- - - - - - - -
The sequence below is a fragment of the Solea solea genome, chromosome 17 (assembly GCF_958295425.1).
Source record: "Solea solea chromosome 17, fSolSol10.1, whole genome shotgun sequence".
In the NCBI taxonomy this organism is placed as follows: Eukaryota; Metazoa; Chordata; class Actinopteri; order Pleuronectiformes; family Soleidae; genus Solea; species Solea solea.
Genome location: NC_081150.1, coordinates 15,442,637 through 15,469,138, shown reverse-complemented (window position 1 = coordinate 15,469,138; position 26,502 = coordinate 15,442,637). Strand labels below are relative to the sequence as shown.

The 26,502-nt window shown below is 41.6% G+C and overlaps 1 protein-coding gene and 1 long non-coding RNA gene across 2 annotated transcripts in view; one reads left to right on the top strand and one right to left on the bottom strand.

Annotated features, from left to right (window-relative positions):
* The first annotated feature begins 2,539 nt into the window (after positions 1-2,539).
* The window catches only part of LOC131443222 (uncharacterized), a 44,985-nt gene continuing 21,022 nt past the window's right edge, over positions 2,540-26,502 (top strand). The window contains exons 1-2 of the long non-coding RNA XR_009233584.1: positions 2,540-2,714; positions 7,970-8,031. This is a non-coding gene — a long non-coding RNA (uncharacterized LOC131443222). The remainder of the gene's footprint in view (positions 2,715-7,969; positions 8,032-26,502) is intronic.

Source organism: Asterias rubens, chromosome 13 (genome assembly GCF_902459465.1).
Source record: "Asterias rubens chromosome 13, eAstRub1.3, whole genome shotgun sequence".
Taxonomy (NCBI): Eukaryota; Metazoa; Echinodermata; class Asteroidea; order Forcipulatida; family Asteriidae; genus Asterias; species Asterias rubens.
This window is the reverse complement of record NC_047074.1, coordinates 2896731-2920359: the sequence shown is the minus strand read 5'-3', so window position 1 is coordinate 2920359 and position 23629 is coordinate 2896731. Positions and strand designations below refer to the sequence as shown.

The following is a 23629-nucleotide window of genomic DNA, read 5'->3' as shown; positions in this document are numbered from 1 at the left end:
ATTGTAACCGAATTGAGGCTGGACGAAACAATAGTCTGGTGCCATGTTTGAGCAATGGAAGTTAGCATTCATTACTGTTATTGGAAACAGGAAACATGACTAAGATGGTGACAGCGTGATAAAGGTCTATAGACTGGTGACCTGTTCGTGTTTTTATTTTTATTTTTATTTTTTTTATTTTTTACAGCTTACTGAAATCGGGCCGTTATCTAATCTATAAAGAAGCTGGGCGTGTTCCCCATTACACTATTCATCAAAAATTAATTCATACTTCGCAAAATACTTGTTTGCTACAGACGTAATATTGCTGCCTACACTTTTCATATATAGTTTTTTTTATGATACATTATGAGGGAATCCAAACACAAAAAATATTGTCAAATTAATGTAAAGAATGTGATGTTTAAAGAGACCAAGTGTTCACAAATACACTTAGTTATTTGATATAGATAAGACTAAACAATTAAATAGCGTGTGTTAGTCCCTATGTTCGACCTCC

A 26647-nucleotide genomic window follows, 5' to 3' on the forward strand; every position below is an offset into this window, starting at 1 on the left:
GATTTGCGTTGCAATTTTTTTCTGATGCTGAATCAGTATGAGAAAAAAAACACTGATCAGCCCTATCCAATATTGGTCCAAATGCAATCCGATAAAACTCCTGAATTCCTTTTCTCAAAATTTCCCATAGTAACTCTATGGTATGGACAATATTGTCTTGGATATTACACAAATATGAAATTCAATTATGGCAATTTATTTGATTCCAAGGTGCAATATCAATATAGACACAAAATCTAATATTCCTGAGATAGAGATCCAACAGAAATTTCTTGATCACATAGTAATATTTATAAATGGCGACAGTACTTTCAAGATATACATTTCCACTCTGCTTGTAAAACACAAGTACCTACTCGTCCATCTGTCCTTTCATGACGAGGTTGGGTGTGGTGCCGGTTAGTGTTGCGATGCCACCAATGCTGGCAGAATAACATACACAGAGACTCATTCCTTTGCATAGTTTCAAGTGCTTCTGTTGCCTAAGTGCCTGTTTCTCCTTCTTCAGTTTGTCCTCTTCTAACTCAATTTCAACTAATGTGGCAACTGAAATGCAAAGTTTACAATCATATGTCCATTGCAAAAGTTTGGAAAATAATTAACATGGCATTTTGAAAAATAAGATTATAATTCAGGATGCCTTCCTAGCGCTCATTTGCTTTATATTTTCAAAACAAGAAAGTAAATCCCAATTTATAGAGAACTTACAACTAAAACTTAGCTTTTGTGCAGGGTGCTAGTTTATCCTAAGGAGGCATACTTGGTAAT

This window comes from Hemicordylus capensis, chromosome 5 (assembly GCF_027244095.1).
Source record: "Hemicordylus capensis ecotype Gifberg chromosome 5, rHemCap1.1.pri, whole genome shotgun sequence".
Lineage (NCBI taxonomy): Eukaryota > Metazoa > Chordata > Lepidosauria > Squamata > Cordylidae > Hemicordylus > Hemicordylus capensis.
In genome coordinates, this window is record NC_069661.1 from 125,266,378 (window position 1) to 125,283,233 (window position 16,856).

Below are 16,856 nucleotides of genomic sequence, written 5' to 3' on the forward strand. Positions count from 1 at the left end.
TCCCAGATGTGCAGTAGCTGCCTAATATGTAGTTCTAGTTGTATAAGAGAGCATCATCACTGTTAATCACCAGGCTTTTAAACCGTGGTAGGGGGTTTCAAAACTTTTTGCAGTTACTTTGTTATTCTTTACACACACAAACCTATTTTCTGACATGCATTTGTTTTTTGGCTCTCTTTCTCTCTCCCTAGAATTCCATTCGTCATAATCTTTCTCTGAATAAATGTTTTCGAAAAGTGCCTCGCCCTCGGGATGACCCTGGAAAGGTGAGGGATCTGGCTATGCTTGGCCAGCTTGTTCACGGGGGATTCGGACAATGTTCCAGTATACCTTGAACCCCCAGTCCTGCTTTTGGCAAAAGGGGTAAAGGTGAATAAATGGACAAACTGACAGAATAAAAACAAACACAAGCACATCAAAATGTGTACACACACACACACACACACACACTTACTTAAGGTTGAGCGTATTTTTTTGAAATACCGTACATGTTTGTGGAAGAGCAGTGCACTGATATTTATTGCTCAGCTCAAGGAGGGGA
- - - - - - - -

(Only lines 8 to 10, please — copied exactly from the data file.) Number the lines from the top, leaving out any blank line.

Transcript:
* The window catches only part of LOC131443222 (uncharacterized), a 44,985-nt gene continuing 21,022 nt past the window's right edge, over positions 2,540-26,502 (top strand). The window contains exons 1-2 of the long non-coding RNA XR_009233584.1: positions 2,540-2,714; positions 7,970-8,031. This is a non-coding gene — a long non-coding RNA (uncharacterized LOC131443222). The remainder of the gene's footprint in view (positions 2,715-7,969; positions 8,032-26,502) is intronic.

Source organism: Asterias rubens, chromosome 13 (genome assembly GCF_902459465.1).
Source record: "Asterias rubens chromosome 13, eAstRub1.3, whole genome shotgun sequence".